Prosecutors overcharge in our justice system?

edit - and before someone corrects me, I know it was a grand jury. Same thing.


this game needs to be reformed....this screams of a prosecutor using the tactic to overcharge to scare the defendant into a plea. There are cases everyday around this country where innocent people accept plea deals because of this type of prosecutorial abuse....often because they do not have the resources to defend themselves.


That, but I think there's also more at play here. I think it has become personal for the CPD and the Prosecutor's office. They came at hime pretty hard with their initial accusations of fraud, and then Smollet doubled down on his innocence. I think they are in "so you wanna play hardball. . . ?' mode.
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PostPosted: Fri Mar 08, 2019 7:23 pm    Post subject:

DaMuleRules wrote:
adkindo wrote:
OregonLakerGuy wrote:
Prosecutors overcharge in our justice system?

edit - and before someone corrects me, I know it was a grand jury. Same thing.


this game needs to be reformed....this screams of a prosecutor using the tactic to overcharge to scare the defendant into a plea. There are cases everyday around this country where innocent people accept plea deals because of this type of prosecutorial abuse....often because they do not have the resources to defend themselves.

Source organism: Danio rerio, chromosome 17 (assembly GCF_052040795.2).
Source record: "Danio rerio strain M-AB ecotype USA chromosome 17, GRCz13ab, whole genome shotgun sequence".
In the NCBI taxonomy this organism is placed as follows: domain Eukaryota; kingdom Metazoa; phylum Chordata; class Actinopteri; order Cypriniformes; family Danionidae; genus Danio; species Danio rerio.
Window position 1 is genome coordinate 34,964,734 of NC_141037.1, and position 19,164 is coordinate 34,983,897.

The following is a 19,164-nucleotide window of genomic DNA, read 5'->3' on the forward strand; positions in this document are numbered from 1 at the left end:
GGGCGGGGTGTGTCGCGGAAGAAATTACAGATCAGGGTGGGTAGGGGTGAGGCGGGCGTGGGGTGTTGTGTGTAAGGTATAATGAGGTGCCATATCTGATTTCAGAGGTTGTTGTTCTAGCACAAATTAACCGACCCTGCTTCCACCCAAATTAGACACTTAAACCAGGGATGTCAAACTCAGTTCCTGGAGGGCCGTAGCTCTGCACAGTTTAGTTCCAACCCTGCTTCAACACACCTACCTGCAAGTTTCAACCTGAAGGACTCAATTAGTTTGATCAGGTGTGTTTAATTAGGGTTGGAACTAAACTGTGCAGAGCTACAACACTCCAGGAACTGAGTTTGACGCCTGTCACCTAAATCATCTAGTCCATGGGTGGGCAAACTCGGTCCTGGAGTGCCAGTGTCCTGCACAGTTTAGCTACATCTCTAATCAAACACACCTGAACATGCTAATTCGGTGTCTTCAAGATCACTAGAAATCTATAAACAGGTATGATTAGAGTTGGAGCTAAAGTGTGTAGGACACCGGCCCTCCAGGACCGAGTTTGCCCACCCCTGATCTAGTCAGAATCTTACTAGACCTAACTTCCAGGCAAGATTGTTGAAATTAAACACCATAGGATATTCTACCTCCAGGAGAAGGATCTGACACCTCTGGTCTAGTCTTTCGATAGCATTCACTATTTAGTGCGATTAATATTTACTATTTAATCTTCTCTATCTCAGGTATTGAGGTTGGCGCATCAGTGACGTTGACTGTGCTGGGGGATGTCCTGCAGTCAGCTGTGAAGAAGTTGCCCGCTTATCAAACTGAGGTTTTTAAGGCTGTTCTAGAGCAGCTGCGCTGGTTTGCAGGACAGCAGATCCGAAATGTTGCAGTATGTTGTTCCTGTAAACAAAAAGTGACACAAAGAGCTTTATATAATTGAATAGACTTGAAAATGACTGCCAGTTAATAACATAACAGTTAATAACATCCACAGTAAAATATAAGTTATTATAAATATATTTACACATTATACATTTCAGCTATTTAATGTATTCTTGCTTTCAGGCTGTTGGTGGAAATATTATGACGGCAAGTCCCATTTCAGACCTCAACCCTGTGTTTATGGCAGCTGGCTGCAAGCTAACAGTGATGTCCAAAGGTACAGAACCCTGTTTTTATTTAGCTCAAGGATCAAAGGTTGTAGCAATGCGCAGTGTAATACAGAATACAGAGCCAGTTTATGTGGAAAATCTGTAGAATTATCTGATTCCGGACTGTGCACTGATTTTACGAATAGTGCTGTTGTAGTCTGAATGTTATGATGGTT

That, but I think there's also more at play here. I think it has become personal for the CPD and the Prosecutor's office. They came at hime pretty hard with their initial accusations of fraud, and then Smollet doubled down on his innocence. I think they are in "so you wanna play hardball. . . ?' mode.


maybe, but it is simply never a prosecutors or judges responsibility to "make an example" of someone. I hate when I hear someone claim a judge came down harsh on someone to make an example of them.....like why is that persons burden to carry to be an example? I also hate the election slogan "tough on crime".....I keep waiting for an DA, judge or Sheriff's candidate to run on the slogan "Fair on Crime".
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PostPosted: Fri Mar 08, 2019 7:29 pm    Post subject:

ChickenStu wrote:
Still remarkably unlikely that he sees a day of jail time.